Meaning At Middle Age

Grady Tripp (Michael Douglas) is not having a good day. His wife leaves him in the morning. He finds out that his lover, Sara (Frances McDormand), is pregnant. She's the chancellor of the Pittsburgh college where Grady teaches creative writing--and she's married to the head of the English department (Richard Thomas). Worse yet, his prize pupil--a strange and rather morbid young man named James Leer (Tobey Maguire)--shoots Sara's blind dog and steals her husband's most prized possession, the actual jacket Marilyn Monroe was wearing when she married Joe DiMaggio. All of which occurs at a party at which Grady's editor from New York, Terry Crabtree (Robert Downey Jr.), arrives with a strikingly tall transvestite (Michael Cavadias) on his arm.

This is the beginning of the misadventures of the former wonder boy Grady Tripp, an acclaimed writer who has not published a word since his first novel seven years earlier. His problem is not writer's block. Indeed, fueled by the pot he smokes from morning through night, Grady is now well past the 2,000th page of his next novel, with the finish line nowhere in sight. His editor wants to see the book. Sara and her husband want to find their dog, not to mention Marilyn's jacket, both of which are in the trunk of a car Grady is driving. A car that happens to be stolen.

Chaos continues to hound the disheveled but well-meaning Grady in "Wonder Boys," the surprising and curiously touching comedy director Curtis Hanson and writer Steve Kloves have made from Michael Chabon's novel. Few things are harder to pull off than picaresque comedy. One false move and you're drowning in whimsy. One contrivance too many and the whole thing can seem forced and arbitrary. In outline, "Wonder Boys" might sound guilty of both sins. But Hanson & Co. root this lunacy in very real emotions and very real settings. (How whimsical can winter in Pittsburgh be?) With a sleight of hand so casual we don't see how the trick is accomplished, Hanson and his cast convince us these people are real, our intimate acquaintances. No one is playing the farce for laughs--and as a result, the laughs come tumbling out on their own. Who knew that Hanson had such an uncanny comic touch? Typecast for many years as a director of thrillers ("Bad Influence," "The Hand That Rocks the Cradle"), Hanson finally made the A list with his terrific neo-noir "L.A. Confidential," which confirmed his status as a topnotch genre director. "Wonder Boys" convinces me he can do anything.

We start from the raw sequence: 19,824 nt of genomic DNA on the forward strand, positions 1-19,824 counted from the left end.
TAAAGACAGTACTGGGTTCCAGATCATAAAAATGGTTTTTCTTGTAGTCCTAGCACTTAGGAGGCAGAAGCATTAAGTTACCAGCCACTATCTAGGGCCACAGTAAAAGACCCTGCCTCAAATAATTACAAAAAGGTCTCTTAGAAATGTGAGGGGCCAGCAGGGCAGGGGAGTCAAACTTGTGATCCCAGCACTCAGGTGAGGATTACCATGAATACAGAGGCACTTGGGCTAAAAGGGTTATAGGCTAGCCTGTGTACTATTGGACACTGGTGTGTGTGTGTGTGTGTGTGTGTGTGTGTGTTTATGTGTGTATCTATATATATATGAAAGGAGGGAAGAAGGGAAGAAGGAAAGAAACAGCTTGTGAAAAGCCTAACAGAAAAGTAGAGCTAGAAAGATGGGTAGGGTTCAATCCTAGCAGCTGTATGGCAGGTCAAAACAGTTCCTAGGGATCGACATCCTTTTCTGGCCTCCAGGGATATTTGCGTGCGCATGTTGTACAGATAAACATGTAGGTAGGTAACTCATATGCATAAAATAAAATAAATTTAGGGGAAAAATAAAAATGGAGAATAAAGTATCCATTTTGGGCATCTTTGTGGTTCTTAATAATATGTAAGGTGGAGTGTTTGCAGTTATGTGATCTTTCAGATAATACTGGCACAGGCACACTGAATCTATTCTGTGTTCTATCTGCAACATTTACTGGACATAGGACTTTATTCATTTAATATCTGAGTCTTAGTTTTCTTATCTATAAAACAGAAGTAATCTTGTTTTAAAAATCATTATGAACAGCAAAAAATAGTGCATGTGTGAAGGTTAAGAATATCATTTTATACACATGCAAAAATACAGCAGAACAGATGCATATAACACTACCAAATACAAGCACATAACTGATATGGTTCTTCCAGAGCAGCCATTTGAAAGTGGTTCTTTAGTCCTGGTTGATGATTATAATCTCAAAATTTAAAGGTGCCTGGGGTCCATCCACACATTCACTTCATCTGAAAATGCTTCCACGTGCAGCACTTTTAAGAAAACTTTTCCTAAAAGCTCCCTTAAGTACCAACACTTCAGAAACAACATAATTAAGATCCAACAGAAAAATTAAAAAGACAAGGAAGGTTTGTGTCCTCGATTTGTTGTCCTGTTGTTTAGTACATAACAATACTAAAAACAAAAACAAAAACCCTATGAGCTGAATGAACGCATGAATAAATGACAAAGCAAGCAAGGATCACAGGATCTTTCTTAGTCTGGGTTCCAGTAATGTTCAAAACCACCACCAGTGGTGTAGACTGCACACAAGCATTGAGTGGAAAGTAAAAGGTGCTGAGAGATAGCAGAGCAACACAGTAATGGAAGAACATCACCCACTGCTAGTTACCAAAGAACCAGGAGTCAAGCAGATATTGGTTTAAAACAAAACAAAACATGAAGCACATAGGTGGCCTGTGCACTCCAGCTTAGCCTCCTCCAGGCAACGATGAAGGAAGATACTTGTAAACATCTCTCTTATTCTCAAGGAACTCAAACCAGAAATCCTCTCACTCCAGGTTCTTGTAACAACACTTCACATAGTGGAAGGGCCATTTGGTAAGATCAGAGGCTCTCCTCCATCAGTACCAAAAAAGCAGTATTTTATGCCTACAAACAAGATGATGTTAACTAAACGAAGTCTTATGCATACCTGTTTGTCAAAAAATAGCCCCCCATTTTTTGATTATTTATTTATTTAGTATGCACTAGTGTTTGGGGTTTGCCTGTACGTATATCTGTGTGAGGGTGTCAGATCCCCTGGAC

For most people, the biggest surprise will be Michael Douglas. For both those who love him and those who don't, he's become the Yuppie version of The Man You Love to Hate. It hasn't helped his reputation that he's starred in some of the more rancid entertainments of the last two decades, from "Fatal Attraction" and "Basic Instinct" to "Black Rain" and "Falling Down." But remember his fine funny turn in "The War of the Roses"? Douglas is a superb (and underused) comic actor: one who knows that the secret of being funny is never begging for a laugh. He's never been more appealing than as the frazzled, overgrown (and overweight) 50-year-old boy Grady, who in the course of running away from all his problems finds his long-postponed place in the world.

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It's the loosest and juiciest performance of his career, and it's set off beautifully by Tobey Maguire's spooky minimalism. The self-contained Maguire isn't the easiest actor to play off--in "The Cider House Rules," Charlize Theron seems to be romancing a shadow. But there's a lovely give and take between the paternal Grady and the enigmatic, passive-aggressive James, a congenital fabricator who will push people as far as he can to get a reaction. And how refreshing is it to see a Hollywood movie where the middle-aged hero has no sexual interest in his adoring young student (Katie Holmes) but instead lusts after the age-appropriate Sara?

Chabon's burnished and fanciful prose doesn't lend itself easily to the movies, but Kloves (writer-director of "The Fabulous Baker Boys") has done a remarkable job, condensing Chabon's picaresque plot into a fleet and funny narrative without sacrificing Chabon's lyricism, his melancholy or his pansexual high spirits. Hanson has gotten great support from cinematographer Dante Spinotti and legendary editor Dede Allen ("Bonnie and Clyde"), who has not cut a film in eight years. "Wonder Boys" doesn't hit you over the head--its wackiness as well as its humanity slips up on you, catches you off guard. One doesn't want to oversell such a minor-key, low-concept movie, but I'll say it anyway--the movie is pure pleasure.

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